Updated: May 29, 2021
Japan has amassed significant soft power, which I would argue is only increasing. Even those that have no real interest in the country can’t get around the increasing omnipresence of anime and will have heard of Samurai and Geisha. Those flocking to the country will likely know other famous cultural icons like ‘the great wave’ by Hokusai, the infamous Shibuya crossing, cosplay culture and zen gardens on tranquil temple grounds. All these icons serve as paragons of the Japanese image as projected abroad. Yet there’s also obscure wonders that are not as well known, unsung heroes of Japanese culture that only reveal themselves when one has spent time in the country. These are the heroes that cemented my gradual falling in love with Japan through small but meaningful experiences travel guides generally pass over, and it is time they have their moment in the spotlight.
Food culture hardly is an ‘unsung hero’ when discussing Japan: most people know the stereotypes of perfectly presented sushi or the cult-like dedication of chefs to their craft. Case in point, the internationally acclaimed documentary film ‘Jiro Dreams of Sushi’. What in my opinion does qualify is the reach, the sheer omnipresence of this food mania. Indeed, the real unsung heroes of this particular story are not the providers but the seemingly unsatiable consumers, facilitating Japanese food culture as we know it. The dedication of Japanese chefs might be famous, the dedication of their customers is not. I was awed by the lengths that ordinary people are willing to go to, unheard of where I’m from, to reach the presumed pinnacles of flavor. If an unassuming stand is known to have the best Yakitori in the area, many people will do it the honor of a cumbersome detour without second thought. For acclaimed restaurants serving anything from multi-course kaiseki to simple rice bowls, people casually wait well over an hour in line if necessary. Unsurprisingly, even humble ramen restaurants seating no more than a handful of people at a time have been showered with Michelin stars in recognition of their culinary accomplishments.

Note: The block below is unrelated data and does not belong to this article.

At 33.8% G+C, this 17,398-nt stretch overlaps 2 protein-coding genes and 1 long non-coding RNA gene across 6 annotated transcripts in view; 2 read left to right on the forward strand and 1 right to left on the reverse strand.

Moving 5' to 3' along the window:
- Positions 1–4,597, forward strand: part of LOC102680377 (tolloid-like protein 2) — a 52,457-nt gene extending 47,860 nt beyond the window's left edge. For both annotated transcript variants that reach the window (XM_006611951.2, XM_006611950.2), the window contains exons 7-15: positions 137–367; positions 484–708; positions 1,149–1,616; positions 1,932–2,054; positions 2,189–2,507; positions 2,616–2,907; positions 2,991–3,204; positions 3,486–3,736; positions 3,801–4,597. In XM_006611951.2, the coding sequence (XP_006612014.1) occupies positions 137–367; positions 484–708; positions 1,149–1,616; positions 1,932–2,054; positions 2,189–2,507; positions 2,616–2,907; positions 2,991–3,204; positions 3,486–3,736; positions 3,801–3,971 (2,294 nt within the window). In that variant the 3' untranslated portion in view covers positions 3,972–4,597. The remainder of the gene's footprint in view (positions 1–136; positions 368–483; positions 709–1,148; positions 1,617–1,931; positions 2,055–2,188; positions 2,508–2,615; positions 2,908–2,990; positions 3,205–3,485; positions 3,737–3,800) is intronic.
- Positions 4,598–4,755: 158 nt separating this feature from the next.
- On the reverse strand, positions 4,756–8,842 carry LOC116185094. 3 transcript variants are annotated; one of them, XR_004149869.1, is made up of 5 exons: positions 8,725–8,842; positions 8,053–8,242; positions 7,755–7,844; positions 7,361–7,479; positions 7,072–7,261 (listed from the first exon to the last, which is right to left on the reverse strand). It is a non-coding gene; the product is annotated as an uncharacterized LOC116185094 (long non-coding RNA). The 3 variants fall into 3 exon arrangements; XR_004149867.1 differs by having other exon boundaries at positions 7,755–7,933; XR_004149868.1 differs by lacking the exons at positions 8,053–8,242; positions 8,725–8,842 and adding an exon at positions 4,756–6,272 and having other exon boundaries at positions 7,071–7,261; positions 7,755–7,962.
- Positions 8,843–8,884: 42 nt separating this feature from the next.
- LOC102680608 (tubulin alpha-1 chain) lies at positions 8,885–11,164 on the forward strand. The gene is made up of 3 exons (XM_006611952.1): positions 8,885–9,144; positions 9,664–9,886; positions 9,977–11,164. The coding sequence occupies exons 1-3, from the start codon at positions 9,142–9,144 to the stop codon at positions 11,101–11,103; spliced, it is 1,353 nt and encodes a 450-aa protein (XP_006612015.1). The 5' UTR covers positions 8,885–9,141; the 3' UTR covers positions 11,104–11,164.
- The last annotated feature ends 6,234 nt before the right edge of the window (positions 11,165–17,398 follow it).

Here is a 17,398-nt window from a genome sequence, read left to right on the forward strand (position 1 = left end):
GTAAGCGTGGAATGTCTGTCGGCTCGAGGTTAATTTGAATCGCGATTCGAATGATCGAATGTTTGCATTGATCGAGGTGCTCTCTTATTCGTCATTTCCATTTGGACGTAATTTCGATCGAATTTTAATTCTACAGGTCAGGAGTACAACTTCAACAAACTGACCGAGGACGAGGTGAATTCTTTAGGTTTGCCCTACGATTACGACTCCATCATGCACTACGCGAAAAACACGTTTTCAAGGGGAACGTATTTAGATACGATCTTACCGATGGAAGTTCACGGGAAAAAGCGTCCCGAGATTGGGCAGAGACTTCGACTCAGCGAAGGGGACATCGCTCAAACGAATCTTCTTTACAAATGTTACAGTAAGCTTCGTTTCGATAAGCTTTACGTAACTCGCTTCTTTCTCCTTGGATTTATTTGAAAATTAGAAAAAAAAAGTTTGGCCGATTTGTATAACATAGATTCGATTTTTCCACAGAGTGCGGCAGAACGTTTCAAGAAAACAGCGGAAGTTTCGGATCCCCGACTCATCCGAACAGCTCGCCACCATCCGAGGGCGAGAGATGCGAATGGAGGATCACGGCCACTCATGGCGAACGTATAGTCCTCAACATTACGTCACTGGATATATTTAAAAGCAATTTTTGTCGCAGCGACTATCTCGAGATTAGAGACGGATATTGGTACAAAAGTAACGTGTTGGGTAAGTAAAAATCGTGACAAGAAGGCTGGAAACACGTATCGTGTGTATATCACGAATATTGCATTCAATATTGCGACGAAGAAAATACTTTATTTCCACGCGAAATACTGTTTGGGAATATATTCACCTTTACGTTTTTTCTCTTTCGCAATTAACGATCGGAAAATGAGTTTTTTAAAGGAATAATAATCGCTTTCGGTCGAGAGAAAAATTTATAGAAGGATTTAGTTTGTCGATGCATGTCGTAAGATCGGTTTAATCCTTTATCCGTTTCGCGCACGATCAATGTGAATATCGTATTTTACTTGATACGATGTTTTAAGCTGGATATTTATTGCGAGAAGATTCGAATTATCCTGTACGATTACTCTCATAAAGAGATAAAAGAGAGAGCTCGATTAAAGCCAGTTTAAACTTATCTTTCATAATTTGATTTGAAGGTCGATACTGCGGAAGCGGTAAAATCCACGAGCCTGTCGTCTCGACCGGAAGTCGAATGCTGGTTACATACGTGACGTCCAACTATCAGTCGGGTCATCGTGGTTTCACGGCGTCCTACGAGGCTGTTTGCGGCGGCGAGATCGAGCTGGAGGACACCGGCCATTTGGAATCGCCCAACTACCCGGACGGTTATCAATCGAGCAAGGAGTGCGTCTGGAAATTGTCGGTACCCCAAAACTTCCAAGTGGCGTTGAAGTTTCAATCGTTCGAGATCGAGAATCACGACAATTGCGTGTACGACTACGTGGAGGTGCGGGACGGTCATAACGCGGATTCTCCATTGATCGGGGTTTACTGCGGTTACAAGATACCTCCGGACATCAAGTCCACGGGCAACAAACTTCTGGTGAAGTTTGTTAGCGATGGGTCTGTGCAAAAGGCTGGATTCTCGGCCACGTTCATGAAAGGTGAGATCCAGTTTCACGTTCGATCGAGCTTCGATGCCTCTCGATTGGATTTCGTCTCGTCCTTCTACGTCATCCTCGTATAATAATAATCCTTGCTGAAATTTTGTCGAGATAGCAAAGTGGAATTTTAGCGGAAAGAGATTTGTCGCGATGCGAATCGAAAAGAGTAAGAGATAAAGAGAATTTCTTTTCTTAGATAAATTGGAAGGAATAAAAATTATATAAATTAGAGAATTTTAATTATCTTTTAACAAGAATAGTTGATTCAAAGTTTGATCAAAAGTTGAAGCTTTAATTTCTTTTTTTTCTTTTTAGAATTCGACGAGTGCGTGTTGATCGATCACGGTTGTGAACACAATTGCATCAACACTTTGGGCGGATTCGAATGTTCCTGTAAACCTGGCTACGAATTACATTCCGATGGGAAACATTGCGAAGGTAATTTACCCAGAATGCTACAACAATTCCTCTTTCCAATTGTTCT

I often felt that fine dining is considered a right rather than a privilege in Japan; indeed, it seems like a gourmand lurks in every Japanese and gets born in all non-Japanese that end up residing in the country. There is a tangible reverence for food and quality, and the importance of restaurants in daily life is unmistakable, extending to all layers of society. Nowhere was this stressed as loud and clear for me as in the University hospital of Osaka where I spent my research internship. I’ve been to major hospitals in multiple countries and while the sadness of staff- and patient restaurants may vary, all my prior experiences were instantly blown out of the water when I first stepped out of the monorail at Handai Byoin Mae. The hospital housed a cornucopia of restaurants that my very limited imagination regarding this particular domain had never even considered a possibility. There was a cafeteria specifically for staff with a staggering range of everchanging dishes that put Dutch hospitals to shame, as was the cafeteria specifically for patients and visitors. There was a Subway, a Konbini with an expanded selection of lunchboxes, a rather fancy restaurant on the top floor overlooking the nearby Expo park and a hilariously fancy restaurant whose target clientele must have been the imperial family should they accidentally visit. There even was an old-fashioned donbori stand and a specialty place selling expensive Unagi.
And this was all just the main building. On campus there were at least two cafeterias catering more to students and several free-standing eateries offering anything from a ‘quick bite’ to absolute world class: across the street of the main hospital entrance there was an unsightly grey building hiding, amongst other things, a small restaurant named ‘Ototo’ that forever changed my understanding of sushi in general and tuna in particular. Such a Walhalla of food in- and around the hospital is nice and all, but key here is that almost all the students and physicians I knew really did make eager use of it. Even the head of my department, having no time for lunch in the bowels of the hospital with us plebians, always brought a beautifully crafted bento from home. I can hardly think of a bigger contrast to the peanut butter sandwich I would savagely stuff in my face in front of a ward computer on the work floor in the Netherlands.
This blog was contributed by Tom de Hoop on May 20, 2021.